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unnecessary restrictions which disproportionately impact black people are not based on anything other than them not winning the election. >> and clearly the big lie, as you said, was the impetus for that. thank you, congressman hank johnson, for sticking with us as we cleared up those technical difficulties. always glad you have to on. coming up on "politicsnation," the supreme court tells the ncaa it's time to pay up. and later, the gop tells the american people we want to make it harder for you to vote. i'll have that latest, and we'll discuss it with my panel. but first, my colleague richard lui with today's top news stories. richard? >> rev, a very good saturday to you. some stories we're watching for you this hour, the search for survivors continues around the clock at the florida high-rise apartment building that partially collapsed thursday. at least four people are dead. over 150 remain unaccounted for.
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teams are in surfside just a few miles away from miami beach with search dogs. personnel from israel and mexico are also there to help local emergency teams. more than 40 million americans battled extreme temperatures reaching record highs. seattle and portland brace for possible triple-digital temperatures. wildfires from drier weather and winds are also a big concern. the cdc emphasizes death from covid-19 preventable if vaccinated. all recent covid-19 deaths in the u.s. are in the unvaccinated population. in may, more than 99% of those hospitalized were not fully vaccinated. more "politicsnation" with reverend al sharpton right after a short break. ♪ it's a new dawn, it's a new day... ♪ no matter how you got copd it's time to make a stand. ♪ ...and i'm feelin' good ♪ start a new day with trelegy.
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for this week's gotcha, i want to address the ncaa, the governing body for college sports in this country, and the
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losing party in the unanimous supreme court decision this week. the case was brought by former west virginia running back shawn austin who sued the ncaa for limiting the education-related benefits student athletes can receive. of course the organization will trot out the same old argument that college stars are students first and that they are compensated for their labor with scholarships. but what it doesn't mention is those scholarships can be taken away at any time for injury, underperformance, and even the departure of the coach. student athletes routinely lose scholarships if their grades suffer, even as their mandatory practice and competition schedules can make it difficult to study. meanwhile, ncaa and its member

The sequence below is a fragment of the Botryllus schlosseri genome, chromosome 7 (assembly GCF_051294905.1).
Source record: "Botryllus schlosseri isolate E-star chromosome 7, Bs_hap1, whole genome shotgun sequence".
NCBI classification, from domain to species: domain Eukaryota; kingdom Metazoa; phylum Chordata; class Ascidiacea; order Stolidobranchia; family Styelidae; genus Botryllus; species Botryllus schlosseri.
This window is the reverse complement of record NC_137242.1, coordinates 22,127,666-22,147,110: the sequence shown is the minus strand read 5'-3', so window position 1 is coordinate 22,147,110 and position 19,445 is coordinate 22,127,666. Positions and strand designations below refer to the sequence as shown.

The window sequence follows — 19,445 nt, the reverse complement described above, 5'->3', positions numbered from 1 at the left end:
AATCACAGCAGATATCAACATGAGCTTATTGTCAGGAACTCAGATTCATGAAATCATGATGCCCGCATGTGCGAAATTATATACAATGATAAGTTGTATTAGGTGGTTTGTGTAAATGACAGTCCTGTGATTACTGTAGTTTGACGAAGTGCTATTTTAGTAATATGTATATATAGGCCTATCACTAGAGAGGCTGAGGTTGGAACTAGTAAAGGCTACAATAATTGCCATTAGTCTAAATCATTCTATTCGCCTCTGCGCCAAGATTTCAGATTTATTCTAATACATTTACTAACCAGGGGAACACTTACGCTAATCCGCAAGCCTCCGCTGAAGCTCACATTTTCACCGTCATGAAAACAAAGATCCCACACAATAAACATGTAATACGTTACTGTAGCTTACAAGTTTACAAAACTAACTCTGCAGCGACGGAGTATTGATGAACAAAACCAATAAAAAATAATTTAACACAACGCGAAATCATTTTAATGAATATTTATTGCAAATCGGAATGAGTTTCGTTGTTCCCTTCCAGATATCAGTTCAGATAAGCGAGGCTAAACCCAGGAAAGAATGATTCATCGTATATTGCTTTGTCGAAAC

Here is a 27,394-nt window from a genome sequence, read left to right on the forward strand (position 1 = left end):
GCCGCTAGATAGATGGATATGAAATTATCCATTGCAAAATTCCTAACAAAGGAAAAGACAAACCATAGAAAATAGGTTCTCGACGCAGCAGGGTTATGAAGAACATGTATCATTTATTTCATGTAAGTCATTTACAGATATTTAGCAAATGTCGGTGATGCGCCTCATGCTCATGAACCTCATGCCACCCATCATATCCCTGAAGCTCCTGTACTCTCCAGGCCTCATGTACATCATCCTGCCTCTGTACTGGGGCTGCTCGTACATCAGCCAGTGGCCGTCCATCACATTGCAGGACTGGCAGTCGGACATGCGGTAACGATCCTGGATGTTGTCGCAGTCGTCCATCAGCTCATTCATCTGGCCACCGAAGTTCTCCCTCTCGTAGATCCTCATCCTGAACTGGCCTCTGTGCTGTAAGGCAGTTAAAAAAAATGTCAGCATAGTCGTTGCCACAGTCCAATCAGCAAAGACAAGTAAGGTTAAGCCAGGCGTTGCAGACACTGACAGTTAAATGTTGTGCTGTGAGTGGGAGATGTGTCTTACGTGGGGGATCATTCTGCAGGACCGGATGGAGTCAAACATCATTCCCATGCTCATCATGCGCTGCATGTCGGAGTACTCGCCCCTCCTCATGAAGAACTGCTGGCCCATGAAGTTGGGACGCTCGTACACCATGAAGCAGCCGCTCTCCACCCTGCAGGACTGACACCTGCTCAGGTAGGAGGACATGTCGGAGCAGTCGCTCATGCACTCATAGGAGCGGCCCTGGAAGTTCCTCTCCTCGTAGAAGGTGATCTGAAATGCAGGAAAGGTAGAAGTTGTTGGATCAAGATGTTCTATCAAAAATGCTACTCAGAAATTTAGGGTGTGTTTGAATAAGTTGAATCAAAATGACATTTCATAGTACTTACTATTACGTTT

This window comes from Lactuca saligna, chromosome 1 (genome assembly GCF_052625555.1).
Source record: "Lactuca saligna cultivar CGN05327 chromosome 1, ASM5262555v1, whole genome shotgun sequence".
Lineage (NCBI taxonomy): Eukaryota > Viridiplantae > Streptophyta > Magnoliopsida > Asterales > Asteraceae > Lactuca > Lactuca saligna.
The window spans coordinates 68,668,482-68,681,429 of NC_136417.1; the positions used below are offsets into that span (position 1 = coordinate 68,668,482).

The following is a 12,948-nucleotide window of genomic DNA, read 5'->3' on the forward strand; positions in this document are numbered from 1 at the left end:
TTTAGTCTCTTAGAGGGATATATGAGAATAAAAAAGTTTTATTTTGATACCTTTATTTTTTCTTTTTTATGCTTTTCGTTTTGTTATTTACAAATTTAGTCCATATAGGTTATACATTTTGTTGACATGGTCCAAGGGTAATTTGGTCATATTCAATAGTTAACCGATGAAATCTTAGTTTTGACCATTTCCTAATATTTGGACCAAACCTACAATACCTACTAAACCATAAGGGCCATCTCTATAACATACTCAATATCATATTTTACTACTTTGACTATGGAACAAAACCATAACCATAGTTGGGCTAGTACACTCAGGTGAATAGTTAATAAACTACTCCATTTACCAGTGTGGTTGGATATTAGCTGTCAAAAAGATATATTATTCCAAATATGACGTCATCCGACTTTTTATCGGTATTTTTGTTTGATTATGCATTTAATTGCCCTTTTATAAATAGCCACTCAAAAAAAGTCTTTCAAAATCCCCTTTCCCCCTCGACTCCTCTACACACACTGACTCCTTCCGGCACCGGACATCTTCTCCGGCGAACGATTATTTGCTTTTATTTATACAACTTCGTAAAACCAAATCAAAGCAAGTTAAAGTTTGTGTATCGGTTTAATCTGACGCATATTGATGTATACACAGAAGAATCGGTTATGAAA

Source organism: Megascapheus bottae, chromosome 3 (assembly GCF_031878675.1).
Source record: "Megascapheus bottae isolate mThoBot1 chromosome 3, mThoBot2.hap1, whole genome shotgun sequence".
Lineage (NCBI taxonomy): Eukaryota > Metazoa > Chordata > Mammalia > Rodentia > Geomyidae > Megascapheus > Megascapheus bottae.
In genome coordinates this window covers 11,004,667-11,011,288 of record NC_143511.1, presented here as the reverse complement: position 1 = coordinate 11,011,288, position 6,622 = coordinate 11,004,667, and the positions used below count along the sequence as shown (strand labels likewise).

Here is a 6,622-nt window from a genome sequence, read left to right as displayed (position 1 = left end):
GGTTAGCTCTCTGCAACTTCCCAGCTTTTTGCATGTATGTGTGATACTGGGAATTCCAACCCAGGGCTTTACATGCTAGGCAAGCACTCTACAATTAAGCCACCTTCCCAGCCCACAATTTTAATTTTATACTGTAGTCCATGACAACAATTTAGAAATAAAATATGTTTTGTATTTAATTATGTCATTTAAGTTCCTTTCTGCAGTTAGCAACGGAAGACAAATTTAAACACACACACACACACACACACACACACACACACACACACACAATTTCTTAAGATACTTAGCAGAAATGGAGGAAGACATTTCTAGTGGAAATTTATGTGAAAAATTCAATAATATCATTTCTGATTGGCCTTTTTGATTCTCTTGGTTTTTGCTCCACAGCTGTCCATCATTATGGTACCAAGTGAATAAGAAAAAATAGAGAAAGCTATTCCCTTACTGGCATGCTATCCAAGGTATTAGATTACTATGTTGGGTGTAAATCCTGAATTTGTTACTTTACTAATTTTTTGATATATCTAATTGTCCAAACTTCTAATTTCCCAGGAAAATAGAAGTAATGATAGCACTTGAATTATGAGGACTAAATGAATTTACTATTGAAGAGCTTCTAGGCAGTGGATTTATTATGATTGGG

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schools make big bucks on the backs of these athletes, particularly the men's and women's march madness basketball tournaments. the revenue for the last prepandemic games were close to $1 billion. but even those profits are dwarfed by the money coming from the gridiron in 2018. the top five conferences made a whopping $4 billion from college football. despite the risky nature of the game, under ncaa rules the players didn't see a dime. it's worth noting these most profitable college sports are dominated by black student athletes. and while many of these young athletes have the talent to play professionally, rules require college attendance first, and so they must spend some number of years risking career-ending injury, jeopardizing future professional earning power, and
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making millions of dollars for their respective universities without any compensation themselves. but the unanimous supreme court decision this week might be the beginning of the end of this particular status quo, with this rule that the ncaa was violating antitrust laws, the court gave permission for schools to compensate these athletes, as long as the compensation is related to school. even brett kavanaugh banning cash payments to athletes and setting up future showdowns between ncaa and college athletes. to the ncaa, i hope you can be gracious in defeat and display the kind of sportsmanship you demand from the college students you've exploited for so long. you've spent decades teaching us
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minus the traditional markups. ♪♪ welcome back to "politicsnation." a lot of it a lot of developments in the last 48 hours regarding voting rights and suppression across the country. so let's bring in my panel, msnbc political analyst and former aide to george w. bush, elise jordan, and cohost of "democracy-ish" and founder of woke af nation, danielle moody.
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just over 24 hours ago attorney general merrick garland dramatically announced the justice department will file a lawsuit to challenge the state of georgia's voter restrictions. do you think the doj can be effective in fighting back against this wave of republican-led suppression nationwide? >> well, you know, rev, i hope so because it's now stalled object or completely dead. we need the department of justice to step in and, frankly, merrick garland's department of justice has been giving us a very much mixed bag. on one hand, they're going to defend donald trump against the e. jean carroll case, and, on the other hand, they're going after these egregious laws based on donald trump's big lie. so when the accents of the senate being able to act as a responsibility body they're supposed to be, we need a justice department with teeth to
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go after the some 300 bills that republicans have been pushing across this country to suppress our ability to vote. >> now, elise, a lawsuit was filed on tuesday to stop the rollout of a texas senate bill signed into law by governor greg abbott that is blatant voter suppression. the law is heavily gop backed and restricts residency requirements for voters. it requires an additional form of i.d. for those that try to use a po box as an address. this targets low-income voters, particularly black and brown residents. how do you see this playing out in court? >> you know, rev, i'm glad they're challenging it. i think that democrats and their allies right now just have to have a complete press to stand